Leading the way, oOh! Media (OML) jumped 16.3%. The majority of the outdoor advertising and media company’s gains came after it issued an operational update that included an upgraded EBITA guidance. With trading conditions improving, the company’s high-growth outlook is one of the reasons we believe OML will be able to grow dividends over time.
The other notable performance came from Magellan Financial Group (MFG). With gains of approximately 150% across 2019, the fund manager is carrying significant trading momentum into the New Year. Another impressive update on funds under management suggests the firm has more growth ahead. MFG shares rose 8.5% in December, with the stock trading on a dividend yield above 3%.
Telstra (TLS) and Regis Healthcare (REG) weighed on the performance of the Australian Yield portfolio, falling 8.3% and 17.5% respectively.
In the case of Telstra, there was no price-sensitive news to spark the fall, rather, we believe investors took the opportunity to lock in profits after a strong run. The impending roll-out of 5G stands as a potentially lucrative opportunity to support capital appreciation and steady dividends over the mid-term.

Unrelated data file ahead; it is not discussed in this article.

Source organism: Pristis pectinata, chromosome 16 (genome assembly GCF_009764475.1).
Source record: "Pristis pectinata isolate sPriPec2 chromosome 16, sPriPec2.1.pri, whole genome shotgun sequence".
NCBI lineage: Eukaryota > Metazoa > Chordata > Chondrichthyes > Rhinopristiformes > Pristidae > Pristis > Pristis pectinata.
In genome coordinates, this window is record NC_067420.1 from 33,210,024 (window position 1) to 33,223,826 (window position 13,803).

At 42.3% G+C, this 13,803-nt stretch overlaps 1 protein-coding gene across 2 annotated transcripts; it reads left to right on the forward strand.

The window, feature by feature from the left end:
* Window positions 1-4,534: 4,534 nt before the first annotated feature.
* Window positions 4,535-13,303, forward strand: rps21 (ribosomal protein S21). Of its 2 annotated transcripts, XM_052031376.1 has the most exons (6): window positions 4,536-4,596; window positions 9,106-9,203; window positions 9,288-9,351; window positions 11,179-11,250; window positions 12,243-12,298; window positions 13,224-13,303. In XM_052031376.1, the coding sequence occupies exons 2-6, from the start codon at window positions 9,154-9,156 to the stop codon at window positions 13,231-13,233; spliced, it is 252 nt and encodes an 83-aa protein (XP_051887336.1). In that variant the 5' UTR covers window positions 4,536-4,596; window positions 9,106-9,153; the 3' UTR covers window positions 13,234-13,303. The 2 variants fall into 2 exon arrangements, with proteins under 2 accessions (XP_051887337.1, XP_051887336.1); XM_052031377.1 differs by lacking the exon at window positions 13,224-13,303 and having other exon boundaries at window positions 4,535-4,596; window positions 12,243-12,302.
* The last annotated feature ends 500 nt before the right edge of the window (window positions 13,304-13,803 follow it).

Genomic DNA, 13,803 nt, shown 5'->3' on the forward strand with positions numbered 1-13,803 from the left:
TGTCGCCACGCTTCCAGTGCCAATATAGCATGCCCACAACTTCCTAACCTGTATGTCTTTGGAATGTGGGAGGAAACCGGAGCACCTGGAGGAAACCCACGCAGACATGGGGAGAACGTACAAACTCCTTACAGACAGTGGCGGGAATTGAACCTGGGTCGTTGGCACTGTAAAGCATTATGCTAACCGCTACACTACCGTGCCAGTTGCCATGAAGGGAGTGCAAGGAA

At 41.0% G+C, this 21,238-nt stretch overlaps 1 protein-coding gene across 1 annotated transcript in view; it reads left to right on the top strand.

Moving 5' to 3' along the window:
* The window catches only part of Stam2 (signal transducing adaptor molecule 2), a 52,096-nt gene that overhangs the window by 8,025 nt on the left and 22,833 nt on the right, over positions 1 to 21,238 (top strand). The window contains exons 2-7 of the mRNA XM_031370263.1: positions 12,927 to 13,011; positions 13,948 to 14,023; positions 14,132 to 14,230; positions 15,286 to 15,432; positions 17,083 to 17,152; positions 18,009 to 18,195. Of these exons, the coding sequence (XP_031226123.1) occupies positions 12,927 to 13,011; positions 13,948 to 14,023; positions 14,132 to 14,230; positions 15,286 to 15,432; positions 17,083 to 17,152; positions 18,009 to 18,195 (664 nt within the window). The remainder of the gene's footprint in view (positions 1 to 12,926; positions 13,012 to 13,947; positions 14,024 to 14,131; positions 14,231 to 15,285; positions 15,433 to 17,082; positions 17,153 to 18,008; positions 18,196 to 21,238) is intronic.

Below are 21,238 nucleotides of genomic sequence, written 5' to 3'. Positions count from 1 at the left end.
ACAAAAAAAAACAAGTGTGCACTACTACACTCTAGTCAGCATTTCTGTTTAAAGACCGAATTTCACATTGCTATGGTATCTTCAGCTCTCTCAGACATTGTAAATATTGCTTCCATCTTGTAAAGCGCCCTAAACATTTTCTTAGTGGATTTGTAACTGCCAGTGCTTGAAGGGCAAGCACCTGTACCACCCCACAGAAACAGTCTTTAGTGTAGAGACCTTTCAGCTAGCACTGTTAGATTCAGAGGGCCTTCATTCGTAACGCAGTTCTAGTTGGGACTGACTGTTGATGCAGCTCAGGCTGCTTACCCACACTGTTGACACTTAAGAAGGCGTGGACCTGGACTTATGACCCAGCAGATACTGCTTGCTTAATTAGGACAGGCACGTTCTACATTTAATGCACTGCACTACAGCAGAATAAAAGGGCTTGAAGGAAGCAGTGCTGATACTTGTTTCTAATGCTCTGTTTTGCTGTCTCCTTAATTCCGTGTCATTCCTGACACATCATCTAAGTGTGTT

Regis fell sharply after downgrading its FY20 guidance due to declining aged care occupancy rates. Challenging industry conditions are something that give us concern, so we intend to review this exposure more closely. We do recognise that some of the negative sentiment attached to the Royal Commission into Aged Care may pose a near-term headwind, however, much of this should be priced in.
Due to the low liquidity over most of the month, we refrained from adding any new positions to the portfolio. Our cash holdings still represent 23% of all portfolio assets. It is our intention to continue exercising particular caution while considering allocating any capital towards new positions.